A Prohibited Frontier Zone that extended from one to five kilometers east of the border was established along the entire German border within the Fifteenth Army Area. Both XXII and XXIII Corps established Frontier Commands to control and maintain the security of their sectors of the Frontier Zone. In the XXII Corps area, the 212th Field Artillery Group was given responsibility for operating the Frontier Command. With its Command Post located in the city of Aachen, the Group supported by CIC teams manned several frontier control stations at designated crossing points along the Dutch and Belgian borders. (It appears that the 426th Field Artillery Group, located in Trier, performed similar duties in the XXIII Corps area.)

The border control mission was discontinued when Fifteenth Army was relieved of occupation responsibilities by  British and French forces. The XXII Corps area was turned over to I British Corps on 15 June 1945. The relief of U.S. units in the XXIII Corps area by the French was completed by 10 July 1945.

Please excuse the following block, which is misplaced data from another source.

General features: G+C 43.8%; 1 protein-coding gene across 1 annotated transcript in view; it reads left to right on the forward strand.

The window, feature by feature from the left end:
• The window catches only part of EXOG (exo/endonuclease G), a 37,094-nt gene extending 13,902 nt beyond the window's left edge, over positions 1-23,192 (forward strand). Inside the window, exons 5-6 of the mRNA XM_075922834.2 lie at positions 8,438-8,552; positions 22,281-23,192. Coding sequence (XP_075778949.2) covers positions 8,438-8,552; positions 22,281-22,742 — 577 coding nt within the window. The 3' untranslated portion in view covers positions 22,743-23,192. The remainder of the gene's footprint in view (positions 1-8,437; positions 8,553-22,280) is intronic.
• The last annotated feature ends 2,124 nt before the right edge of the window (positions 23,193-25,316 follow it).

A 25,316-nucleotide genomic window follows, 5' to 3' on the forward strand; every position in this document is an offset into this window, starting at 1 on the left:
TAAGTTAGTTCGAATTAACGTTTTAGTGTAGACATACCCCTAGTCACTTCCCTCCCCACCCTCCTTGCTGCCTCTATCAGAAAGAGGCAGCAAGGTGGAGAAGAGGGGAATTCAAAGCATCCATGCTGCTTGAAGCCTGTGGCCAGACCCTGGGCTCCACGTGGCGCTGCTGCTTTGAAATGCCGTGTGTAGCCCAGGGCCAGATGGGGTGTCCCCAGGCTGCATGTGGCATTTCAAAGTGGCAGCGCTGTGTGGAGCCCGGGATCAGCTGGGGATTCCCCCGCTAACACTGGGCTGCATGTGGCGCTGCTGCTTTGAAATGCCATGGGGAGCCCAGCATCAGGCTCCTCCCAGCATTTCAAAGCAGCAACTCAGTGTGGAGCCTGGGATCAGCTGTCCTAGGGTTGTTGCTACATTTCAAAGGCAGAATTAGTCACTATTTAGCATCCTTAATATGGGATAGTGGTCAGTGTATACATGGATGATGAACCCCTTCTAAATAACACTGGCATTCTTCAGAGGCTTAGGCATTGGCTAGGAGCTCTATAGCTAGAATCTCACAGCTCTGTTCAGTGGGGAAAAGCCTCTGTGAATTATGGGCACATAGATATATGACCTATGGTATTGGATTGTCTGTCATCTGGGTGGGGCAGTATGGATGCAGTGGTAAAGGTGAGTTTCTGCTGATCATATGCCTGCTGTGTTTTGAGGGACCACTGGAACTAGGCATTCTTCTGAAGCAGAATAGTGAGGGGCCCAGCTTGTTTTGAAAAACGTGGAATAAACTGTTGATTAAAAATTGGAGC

A District Constabulary jeep waits at a railroad crossing as a US Army troop train passes
through a small German village near Stuttgart, late 1945 or early 1946

With the cessation of hostilities in Europe on May 8 1945, the Army was given the mission of withdrawing its forces to the U.S. Zone of Occupation (see map) and assuming responsibility for security and military government within its assigned zone. By mid-July 1945 the withdrawal into the U.S. Zone of Occupation was completed. On 1 August, the U.S. Zone in Germany was divided into an Eastern Military District comprising all of Land Bavaria (less the Landkreis or county of Lindau which was relinquished to the French) occupied by the Third Army, and a Western Military District (comprising the remainder of the U.S. zone including the Bremen Enclave) which was occupied by the Seventh Army